Still A Mother
The darkness of the room was comforting, all the better to see that small screen. She had been anticipating this day since she booked it a few weeks earlier, finally able to see her precious baby. Her excitement was obvious in her expression as the details slowly appeared, a spine, a heartbeat, a face. She was so engrossed in the magical images, that she didn’t notice the frown on the sonographer’s face.
He did, however. He missed nothing. He didn’t wish to upset her, so sat quietly beside her while they waited for the doctor, holding her hand in both of his and hoping she did not feel his anxiety. Perhaps he had misunderstood, and seeing the doctor was normal. They hadn’t done this before, after all.
She couldn’t remember the name of the problem that the doctor told her. It didn’t matter anyway. All that mattered were those words that came after—incompatible with life. They hit her like a punch in the face. Her baby would be born, and then die.
And then they asked her to make a choice. End it now, or wait until Mother Nature called the baby home. What sort of choice was that? Not one that any mother should have to make, that’s for sure. She certainly couldn’t. That was Nature’s choice, not hers.
Did she have any questions?
Questions? Questions? How could she ask a question in that moment? There was only one, but it could never pass her lips. How exactly does one live with the knowledge that your child, your desperately awaited, precious baby, safe inside you, with beating heart and dancing limbs, was already condemned to death?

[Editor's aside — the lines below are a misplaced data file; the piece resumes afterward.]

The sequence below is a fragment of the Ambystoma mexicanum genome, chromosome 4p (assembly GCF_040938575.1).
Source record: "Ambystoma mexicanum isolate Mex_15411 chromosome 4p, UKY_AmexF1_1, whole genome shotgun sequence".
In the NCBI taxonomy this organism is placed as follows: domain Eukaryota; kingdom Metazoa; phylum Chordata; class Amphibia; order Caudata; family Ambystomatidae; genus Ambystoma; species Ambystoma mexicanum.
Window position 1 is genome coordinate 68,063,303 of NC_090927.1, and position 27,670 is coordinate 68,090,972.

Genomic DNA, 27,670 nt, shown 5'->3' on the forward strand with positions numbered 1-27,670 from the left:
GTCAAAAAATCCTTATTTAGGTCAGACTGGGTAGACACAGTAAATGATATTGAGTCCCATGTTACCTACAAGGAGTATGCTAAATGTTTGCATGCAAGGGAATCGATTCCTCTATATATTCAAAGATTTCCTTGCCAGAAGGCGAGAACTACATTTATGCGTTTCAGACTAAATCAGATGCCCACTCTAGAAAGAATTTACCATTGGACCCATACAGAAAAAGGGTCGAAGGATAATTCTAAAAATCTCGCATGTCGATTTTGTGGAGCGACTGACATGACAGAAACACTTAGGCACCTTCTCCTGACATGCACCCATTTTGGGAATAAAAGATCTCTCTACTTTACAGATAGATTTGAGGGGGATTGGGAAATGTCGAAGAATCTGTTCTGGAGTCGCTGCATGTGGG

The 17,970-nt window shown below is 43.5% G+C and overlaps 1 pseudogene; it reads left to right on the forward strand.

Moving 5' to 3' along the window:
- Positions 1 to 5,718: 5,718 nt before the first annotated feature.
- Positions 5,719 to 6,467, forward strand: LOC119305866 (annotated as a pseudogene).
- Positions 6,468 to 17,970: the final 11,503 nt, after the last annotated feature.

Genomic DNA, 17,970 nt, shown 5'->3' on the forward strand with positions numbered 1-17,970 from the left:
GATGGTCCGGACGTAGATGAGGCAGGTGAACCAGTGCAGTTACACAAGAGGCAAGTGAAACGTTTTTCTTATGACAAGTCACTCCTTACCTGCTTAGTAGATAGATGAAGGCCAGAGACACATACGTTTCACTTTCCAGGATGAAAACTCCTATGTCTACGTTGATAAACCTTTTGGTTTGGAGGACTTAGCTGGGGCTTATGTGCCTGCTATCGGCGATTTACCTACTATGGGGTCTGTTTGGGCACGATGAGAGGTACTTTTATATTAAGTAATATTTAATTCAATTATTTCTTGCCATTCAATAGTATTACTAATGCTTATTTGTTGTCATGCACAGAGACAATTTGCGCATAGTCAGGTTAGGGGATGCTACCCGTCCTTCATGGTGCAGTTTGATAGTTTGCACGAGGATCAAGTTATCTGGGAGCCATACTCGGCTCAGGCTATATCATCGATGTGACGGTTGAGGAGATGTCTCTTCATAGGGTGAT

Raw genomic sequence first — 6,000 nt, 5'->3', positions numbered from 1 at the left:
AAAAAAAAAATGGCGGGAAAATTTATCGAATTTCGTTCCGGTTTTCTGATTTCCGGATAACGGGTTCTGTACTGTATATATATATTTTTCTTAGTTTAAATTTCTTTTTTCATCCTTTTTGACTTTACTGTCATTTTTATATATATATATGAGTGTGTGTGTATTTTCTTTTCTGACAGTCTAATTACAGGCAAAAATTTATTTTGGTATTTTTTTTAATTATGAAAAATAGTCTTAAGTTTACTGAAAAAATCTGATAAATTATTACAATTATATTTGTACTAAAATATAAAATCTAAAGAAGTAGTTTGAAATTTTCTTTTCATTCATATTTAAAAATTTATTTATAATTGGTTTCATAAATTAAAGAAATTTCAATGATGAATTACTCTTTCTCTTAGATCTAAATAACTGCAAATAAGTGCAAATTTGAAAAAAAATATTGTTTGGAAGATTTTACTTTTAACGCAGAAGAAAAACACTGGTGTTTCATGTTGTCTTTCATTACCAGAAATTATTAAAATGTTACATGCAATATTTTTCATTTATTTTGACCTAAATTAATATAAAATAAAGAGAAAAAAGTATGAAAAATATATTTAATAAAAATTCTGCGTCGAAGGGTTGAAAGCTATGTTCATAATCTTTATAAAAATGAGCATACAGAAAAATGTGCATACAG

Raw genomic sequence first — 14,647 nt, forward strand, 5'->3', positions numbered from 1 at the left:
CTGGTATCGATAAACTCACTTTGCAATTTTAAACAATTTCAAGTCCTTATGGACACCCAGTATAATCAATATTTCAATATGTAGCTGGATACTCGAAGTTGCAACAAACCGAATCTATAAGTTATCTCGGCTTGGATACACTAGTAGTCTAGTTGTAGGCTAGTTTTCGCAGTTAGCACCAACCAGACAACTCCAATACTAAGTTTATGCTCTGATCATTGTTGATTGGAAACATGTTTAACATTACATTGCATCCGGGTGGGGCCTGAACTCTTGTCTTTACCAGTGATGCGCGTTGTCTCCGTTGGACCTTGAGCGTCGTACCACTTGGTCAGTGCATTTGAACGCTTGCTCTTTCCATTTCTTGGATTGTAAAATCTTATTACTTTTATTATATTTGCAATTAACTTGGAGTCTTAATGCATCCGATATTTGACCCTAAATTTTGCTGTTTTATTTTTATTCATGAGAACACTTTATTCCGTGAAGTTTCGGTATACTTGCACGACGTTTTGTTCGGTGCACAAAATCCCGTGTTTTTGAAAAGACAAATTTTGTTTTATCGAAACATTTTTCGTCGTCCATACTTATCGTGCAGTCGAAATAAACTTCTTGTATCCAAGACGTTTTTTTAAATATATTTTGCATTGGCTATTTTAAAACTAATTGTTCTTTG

Her mind spun in a whirlwind of thoughts and emotions. She lashed out at her husband for the slightest detail, then dissolved into weeping a moment later. She sat and stared for hours on end, looking at nothing but feeling everything. Why? Why her baby? She had done everything right. All those recommendations, she had followed every single one, down to the letter. She felt the fluttering movements, she saw and heard the heartbeat. There was life! Maybe she would wake up and all would be fine. Yes, a nightmare. A prolonged, excruciating nightmare. That’s what this was.
One small phrase finally created some sense of acceptance. ‘You are still a mother’. One little comment, she couldn’t even remember who said it, that made sense of the situation. Mother Nature may rob her of her child soon enough, but she could never rob her of motherhood. She could never take away the magic feeling of a life moving inside her, the immense love of a mother towards her child, the gift of life, no matter how brief. She would nurture and protect this life, as any mother would, until Nature’s call could no longer be ignored.
Death did not frighten her. It hurt. Oh, did it hurt. But she had the courage to pull her through.
Bio: This piece was originally created for the Hunter Writers centre ‘Grieve’ competition.